Image Attribute: Featured Image: Felix Eichleiter, a member of Volkswagen Component Development and the Managing Director of the Open Hybrid LabFactory e.V., shows the textile machine that reinforces glass fibers on selected areas by adding more stable carbon fibers. / DB2017AL00259 / Source: Volkswagen AG
At the Open Hybrid LabFactory in Wolfsburg, industry experts and scientists are working on a common goal: They are developing materials and production processes that will enable our cars to shave off weight and, thus, reduce their environmental impact.
“Hybrid” – that is, a mixture – this is the idea that makes the LightweightCampus tick. The reason: The researchers there are mixing materials that have all sorts of different properties, like metal, plastic, and textiles, in their hunt to find optimal solutions. The end products of their work will be components for use in serial production that are as light as possible while also being stable and economic.
One glimpse into the heart of the research factory, the Technikum, shows just how this works in practice. One of the factory’s halls is filled by a textile machine that covers a distance of 30 meters, the length of seven Volkswagen Golfs. The sides of the machine are equipped with high racks containing rolls of glass fiber that are fed into the machine by means of spools. The mixing process takes place in the middle section of this gigantic piece of equipment: At certain places, the machine combines the bright glass fibers with dark carbon fibers to create a stable fabric. “Carbon fibers are lighter and more stable than glass fibers. But they are also more expensive,” said Felix Eichleiter, a member of Volkswagen component development and the Managing Director of the Open Hybrid LabFactory e.V.. “An optimal fabric will use carbon fibers in precisely those areas that are subject to special wear. These are exactly the places where they should be used. This is what we are working on here.”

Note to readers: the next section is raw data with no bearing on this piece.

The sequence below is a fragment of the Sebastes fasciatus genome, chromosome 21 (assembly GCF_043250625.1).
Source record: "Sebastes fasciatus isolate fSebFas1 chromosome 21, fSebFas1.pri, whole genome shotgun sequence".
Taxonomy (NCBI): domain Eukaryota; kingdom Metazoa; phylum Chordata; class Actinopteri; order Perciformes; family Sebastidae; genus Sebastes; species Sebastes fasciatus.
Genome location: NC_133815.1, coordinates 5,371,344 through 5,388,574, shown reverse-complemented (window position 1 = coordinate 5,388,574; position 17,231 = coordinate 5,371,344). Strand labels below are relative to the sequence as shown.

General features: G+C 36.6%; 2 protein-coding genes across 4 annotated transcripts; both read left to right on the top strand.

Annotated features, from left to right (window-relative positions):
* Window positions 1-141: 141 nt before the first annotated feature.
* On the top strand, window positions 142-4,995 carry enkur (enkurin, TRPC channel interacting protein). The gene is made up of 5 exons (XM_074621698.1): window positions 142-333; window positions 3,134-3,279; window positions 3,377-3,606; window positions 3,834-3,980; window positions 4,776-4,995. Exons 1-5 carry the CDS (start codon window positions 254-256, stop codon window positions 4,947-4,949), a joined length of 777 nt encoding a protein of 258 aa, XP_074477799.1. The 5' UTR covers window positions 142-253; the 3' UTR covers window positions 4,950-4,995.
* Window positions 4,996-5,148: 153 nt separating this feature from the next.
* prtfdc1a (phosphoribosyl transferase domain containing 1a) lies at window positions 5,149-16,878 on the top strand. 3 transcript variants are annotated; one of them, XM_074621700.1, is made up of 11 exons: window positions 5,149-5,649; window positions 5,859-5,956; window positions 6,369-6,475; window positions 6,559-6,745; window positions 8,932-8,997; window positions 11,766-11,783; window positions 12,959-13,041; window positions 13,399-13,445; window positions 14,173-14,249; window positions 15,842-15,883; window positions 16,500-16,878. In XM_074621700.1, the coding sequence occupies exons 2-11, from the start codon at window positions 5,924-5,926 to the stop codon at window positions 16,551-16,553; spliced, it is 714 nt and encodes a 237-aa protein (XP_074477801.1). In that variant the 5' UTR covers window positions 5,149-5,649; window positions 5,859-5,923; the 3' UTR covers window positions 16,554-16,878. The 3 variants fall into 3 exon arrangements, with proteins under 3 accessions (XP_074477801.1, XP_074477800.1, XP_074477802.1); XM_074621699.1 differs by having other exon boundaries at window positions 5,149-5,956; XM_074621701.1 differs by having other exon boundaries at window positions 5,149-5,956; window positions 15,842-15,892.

A forming press as tall as a house that marries metal with plastic is located in the hall next door: With the force of 3,600 tons, it presses things like steel into the desired form. Afterward, the metal is introduced to hot liquid plastic, which then cools. “The seat developers at the SITECH company used this press to make the very first component of the Open Hybrid LabFactory – the prototypes of a lightweight-construction backrest,” Eichleiter says. The Technikum is surrounded by 12 labs where experts analyze things like materials and test the quality of hybrid bonds.
One of the special features of the Open Hybrid LabFactory that opened six months ago is the broad alliance that stands behind the research factory: It is a group of 28 partners who collaborate under the leadership of the Lower Saxony Research Center for Motor Vehicle Technology at the Technical University of Braunschweig. The partners include major companies like Volkswagen and ThyssenKrupp, universities and institutes that are part of the Fraunhofer Society. The consortium successfully applied for support from the German government’s research campus program.
The expectations that have been placed on the Open Hybrid LabFactory are high: This campus should set standards in the development of low-emission, safe and reasonably priced vehicles. In the process, it should be a pioneer in research on lightweight automobile construction. Eichleiter said the factory has accepted the challenge. “We are tackling this task head-on,” he said. “Many projects and tests are already under way.” About 130 specialists from the group of partners are currently working at the LightweightCampus. The number is scheduled to rise to more than 200 over the mid-term.
Eichleiter knows that electromobility and digitalization will massively change the face of our vehicles in coming years. But he stresses that the strengths of new hybrid material combinations will not get lost in the shuffle. “Lighter components will always be a plus – no matter whether you are talking about the power plant or the degree of connectedness.”
This article was originally published at CarKrew.com